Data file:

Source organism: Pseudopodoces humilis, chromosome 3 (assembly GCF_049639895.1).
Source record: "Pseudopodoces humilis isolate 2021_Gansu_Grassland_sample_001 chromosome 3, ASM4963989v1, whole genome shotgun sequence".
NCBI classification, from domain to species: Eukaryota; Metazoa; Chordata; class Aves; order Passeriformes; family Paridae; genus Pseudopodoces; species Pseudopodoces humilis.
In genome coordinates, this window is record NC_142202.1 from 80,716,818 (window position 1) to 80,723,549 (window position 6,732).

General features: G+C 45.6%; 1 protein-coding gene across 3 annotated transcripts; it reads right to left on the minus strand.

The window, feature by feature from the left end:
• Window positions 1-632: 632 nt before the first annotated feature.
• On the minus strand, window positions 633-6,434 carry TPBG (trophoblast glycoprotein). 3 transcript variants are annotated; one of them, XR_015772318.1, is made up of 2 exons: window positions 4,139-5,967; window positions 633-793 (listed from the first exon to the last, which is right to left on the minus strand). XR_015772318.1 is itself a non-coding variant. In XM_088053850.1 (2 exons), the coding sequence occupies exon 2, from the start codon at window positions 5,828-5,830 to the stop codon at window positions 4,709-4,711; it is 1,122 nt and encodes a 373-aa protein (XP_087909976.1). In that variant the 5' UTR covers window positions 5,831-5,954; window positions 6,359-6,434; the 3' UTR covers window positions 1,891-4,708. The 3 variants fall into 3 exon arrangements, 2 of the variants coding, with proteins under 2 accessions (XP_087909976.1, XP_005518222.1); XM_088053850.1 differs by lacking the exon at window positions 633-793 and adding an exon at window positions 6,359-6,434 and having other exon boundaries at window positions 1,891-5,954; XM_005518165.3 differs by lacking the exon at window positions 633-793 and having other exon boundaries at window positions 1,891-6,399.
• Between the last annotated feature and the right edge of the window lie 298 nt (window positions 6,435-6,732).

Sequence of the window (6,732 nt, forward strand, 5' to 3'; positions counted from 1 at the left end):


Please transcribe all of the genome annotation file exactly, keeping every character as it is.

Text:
Source organism: Pseudopodoces humilis, chromosome 3 (assembly GCF_049639895.1).
Source record: "Pseudopodoces humilis isolate 2021_Gansu_Grassland_sample_001 chromosome 3, ASM4963989v1, whole genome shotgun sequence".
NCBI classification, from domain to species: Eukaryota; Metazoa; Chordata; class Aves; order Passeriformes; family Paridae; genus Pseudopodoces; species Pseudopodoces humilis.
In genome coordinates, this window is record NC_142202.1 from 80,716,818 (window position 1) to 80,723,549 (window position 6,732).

General features: G+C 45.6%; 1 protein-coding gene across 3 annotated transcripts; it reads right to left on the minus strand.

The window, feature by feature from the left end:
• Window positions 1-632: 632 nt before the first annotated feature.
• On the minus strand, window positions 633-6,434 carry TPBG (trophoblast glycoprotein). 3 transcript variants are annotated; one of them, XR_015772318.1, is made up of 2 exons: window positions 4,139-5,967; window positions 633-793 (listed from the first exon to the last, which is right to left on the minus strand). XR_015772318.1 is itself a non-coding variant. In XM_088053850.1 (2 exons), the coding sequence occupies exon 2, from the start codon at window positions 5,828-5,830 to the stop codon at window positions 4,709-4,711; it is 1,122 nt and encodes a 373-aa protein (XP_087909976.1). In that variant the 5' UTR covers window positions 5,831-5,954; window positions 6,359-6,434; the 3' UTR covers window positions 1,891-4,708. The 3 variants fall into 3 exon arrangements, 2 of the variants coding, with proteins under 2 accessions (XP_087909976.1, XP_005518222.1); XM_088053850.1 differs by lacking the exon at window positions 633-793 and adding an exon at window positions 6,359-6,434 and having other exon boundaries at window positions 1,891-5,954; XM_005518165.3 differs by lacking the exon at window positions 633-793 and having other exon boundaries at window positions 1,891-6,399.
• Between the last annotated feature and the right edge of the window lie 298 nt (window positions 6,435-6,732).

Sequence of the window (6,732 nt, forward strand, 5' to 3'; positions counted from 1 at the left end):